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Module 10

Product and
Process Costing

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Product & Process
Costing
Introduction
Product costing
Job costing
Process costing
Cost Sheet
Costing Procedure
Loss treatment
Equivalent units
Operation costing
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Product Costing
Financial Accounting
Product costs are used to value
inventory and to compute cost
of goods sold.
Cost and Managerial
Accounting Product costs are
used for planning, control,
directing, and management
decision making
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Product Costing
The product costs for a
manufacturing firm include only
the costs necessary to
complete the product.
The product inventory for a
manufacturing firm is treated
as an asset until it has market
value and is sold.
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Product-Costing types

Process Job
Costing Costing

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Product-Costing types
Process Job
Costing Costing

Used for production of small,


identical, low cost items.
Mass produced in automated
continuous production process.
Costs cannot be directly traced to
each unit of product.
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Process Job
Costing Costing

Process cost applications:


Refinery
Steel
Paper mill
Ready-made garments
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Process Job
Costing Costing

Used for production of large,


unique, high-cost
items.
Built to order rather than
mass produced.
Many costs can be directly
traced to each job.
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Process Job
Costing Costing

Job Manufacturing:
Products manufactured in
very low volumes or one at a
time.
Batch Manufacturing:
Multiple products in batches
of relatively small quantity.
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Process Job
Costing Costing

Typical job cost applications:


Special-order printing
Building construction
Designer costumes
Tailor-made Garments

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Process Job-Order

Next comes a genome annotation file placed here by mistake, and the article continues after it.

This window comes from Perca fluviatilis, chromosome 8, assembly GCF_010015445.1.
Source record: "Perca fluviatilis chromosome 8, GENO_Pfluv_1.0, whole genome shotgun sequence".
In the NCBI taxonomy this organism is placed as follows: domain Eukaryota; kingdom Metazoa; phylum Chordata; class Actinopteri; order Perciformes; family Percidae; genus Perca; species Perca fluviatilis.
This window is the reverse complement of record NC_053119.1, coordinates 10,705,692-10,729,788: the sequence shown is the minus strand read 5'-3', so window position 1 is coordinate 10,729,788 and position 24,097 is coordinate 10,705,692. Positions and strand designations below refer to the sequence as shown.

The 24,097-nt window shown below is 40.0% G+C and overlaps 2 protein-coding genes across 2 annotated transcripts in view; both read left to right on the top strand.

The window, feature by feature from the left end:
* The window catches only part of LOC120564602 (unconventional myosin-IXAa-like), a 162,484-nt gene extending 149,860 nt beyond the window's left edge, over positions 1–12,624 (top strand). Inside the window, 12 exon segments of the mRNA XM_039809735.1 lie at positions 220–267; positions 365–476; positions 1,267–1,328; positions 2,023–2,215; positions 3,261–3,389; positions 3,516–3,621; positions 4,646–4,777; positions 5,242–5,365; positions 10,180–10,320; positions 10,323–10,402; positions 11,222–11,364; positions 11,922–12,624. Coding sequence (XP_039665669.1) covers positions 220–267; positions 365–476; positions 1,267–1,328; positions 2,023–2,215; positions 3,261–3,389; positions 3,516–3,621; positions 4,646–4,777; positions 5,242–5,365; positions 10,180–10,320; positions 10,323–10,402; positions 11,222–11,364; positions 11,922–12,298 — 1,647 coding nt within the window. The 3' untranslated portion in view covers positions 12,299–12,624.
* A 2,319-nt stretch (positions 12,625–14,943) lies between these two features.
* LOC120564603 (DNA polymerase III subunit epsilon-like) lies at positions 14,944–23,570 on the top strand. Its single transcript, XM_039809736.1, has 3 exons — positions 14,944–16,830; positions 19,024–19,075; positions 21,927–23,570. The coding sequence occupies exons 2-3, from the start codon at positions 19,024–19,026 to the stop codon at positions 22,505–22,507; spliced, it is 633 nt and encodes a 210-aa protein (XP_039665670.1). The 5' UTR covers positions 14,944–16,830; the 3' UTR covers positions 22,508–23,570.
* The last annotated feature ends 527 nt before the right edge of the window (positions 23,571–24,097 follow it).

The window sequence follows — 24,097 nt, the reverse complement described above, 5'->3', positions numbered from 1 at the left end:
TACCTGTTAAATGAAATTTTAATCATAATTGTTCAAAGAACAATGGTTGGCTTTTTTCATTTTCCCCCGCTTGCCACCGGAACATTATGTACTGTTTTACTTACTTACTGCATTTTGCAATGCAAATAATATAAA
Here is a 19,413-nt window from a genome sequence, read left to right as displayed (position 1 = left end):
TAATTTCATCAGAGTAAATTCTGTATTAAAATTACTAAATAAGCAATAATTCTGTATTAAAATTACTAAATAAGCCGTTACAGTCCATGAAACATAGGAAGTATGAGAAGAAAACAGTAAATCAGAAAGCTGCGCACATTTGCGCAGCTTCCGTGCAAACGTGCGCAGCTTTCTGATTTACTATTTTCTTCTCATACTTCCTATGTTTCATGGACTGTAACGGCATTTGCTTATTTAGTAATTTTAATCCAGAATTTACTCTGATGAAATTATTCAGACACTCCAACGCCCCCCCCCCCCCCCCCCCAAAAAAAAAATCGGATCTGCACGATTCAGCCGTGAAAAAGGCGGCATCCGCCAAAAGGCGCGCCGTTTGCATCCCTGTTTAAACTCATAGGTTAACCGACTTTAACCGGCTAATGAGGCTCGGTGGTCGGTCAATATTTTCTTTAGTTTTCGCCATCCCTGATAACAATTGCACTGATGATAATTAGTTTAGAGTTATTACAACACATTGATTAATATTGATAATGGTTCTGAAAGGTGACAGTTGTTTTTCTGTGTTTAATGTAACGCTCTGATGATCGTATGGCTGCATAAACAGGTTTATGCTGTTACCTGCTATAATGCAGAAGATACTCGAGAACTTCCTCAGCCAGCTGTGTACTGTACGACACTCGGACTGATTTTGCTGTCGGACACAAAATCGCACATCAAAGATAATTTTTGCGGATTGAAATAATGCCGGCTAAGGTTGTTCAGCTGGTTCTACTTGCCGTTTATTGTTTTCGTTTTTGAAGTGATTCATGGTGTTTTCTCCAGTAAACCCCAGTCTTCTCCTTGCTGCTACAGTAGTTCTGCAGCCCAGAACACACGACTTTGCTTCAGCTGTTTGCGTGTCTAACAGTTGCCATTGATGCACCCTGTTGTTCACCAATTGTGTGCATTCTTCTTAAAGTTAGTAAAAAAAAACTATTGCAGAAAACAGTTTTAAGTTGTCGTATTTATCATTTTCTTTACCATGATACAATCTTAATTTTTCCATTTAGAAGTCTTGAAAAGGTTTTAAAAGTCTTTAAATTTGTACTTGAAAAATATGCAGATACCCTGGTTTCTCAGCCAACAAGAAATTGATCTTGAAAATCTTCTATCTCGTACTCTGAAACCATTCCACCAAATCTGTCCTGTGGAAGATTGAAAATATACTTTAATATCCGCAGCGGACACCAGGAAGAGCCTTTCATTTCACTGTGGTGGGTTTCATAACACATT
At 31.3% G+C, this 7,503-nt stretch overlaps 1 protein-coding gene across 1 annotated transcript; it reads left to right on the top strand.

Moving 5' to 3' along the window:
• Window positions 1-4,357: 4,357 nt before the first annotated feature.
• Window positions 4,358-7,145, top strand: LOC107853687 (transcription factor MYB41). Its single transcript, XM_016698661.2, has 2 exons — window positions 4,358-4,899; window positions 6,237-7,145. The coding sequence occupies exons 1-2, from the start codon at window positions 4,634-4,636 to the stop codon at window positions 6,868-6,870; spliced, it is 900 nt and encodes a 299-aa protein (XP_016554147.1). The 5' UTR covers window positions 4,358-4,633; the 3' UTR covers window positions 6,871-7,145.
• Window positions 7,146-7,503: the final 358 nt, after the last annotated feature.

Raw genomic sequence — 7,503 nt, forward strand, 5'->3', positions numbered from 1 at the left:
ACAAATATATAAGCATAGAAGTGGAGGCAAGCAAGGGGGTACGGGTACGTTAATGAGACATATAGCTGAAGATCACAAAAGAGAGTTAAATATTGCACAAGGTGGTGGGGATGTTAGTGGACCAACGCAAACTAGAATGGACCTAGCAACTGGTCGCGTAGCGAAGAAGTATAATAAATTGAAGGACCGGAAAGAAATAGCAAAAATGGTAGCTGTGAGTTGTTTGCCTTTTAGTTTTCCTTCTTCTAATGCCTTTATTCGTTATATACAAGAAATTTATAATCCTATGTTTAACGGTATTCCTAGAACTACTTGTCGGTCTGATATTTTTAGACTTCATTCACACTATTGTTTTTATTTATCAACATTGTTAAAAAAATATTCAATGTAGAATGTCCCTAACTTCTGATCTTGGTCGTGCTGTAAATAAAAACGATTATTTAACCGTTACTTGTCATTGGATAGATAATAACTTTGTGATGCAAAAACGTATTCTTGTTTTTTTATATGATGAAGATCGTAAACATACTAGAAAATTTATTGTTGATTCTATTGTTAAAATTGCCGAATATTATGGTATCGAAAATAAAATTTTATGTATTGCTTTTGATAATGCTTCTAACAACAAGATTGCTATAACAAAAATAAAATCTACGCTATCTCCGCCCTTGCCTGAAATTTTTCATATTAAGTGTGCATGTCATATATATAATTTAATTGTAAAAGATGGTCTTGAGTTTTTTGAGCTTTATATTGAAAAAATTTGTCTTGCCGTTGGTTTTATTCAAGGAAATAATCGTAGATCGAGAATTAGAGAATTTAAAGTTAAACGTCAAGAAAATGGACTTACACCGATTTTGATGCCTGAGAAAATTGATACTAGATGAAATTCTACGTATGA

Costing Costing

Also used in service industry


or by professionals
Customized software
Repair shop
Law / CA firms
Doctors
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Job Costing in Non-
manufacturing Organizations:

THE JOB

Cases Missions

Programs Contracts

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Job Costing

Usually Cost sheet is prepared


to record and report the
costs.
It may be prepared for a job or
for some period.

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COST SHEET For June
Total Per
Particulars Cost Unit
Direct Material
Opening Stock of
Raw Material
Add: Purchase
Less: Closing stock
of Raw material
Direct Labour
Direct Expenses
Prime Cost
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Total Per
Particulars Cost Unit
Add: Factory
Overheads
Works Cost
Add: Opening Work
in Progress
Less: Closing Work
in Progress
Factory Cost

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Total Per
Particulars Cost Unit
Add: Office and
Administration Exp
Cost of Production
Add: Opening stock
of Finished Goods
Less: Closing stock
of Finished Goods
Cost of goods Sold
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Total Per
Particulars Cost Unit
Add: Selling and
Distribution Exp
Cost of Sales
Add: Profit
Sales

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Loss

Loss of material is inherent during


certain production processes.
There are two types of material losses
viz. (i) Normal Loss (ii) Abnormal Loss.
Normal Loss: It is defined as the loss
of material which is inherent in the
nature of work. Such a loss can be
reasonably anticipated from the nature
of material, Nature of operation, the
experience and technical data.
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Abnormal Loss: It is defined as the
loss in excess of the pre determined
loss. This type of loss may occur due
to carelessness of workers, a bad
plant design or operation etc.

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Process Costing

Usually Process Accounts are


prepared for some period to
record and report the costs.

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Process Costing

The cost of each process


comprises the cost of:
1. Direct Material
2. Direct Labour
3. Direct Expenses
4. Production Overheads

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From the following data prepare
process a/c of 1, 2 and 3.
The output of each process is
treated as input for next
process. Direct Costs are:
Pr 1 Pr 2 Pr 3
Material 70000 15000 30000
Wages 38000 40000 25000
Expenses 11000 12000 15000

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Factory overheads of Rs. 40000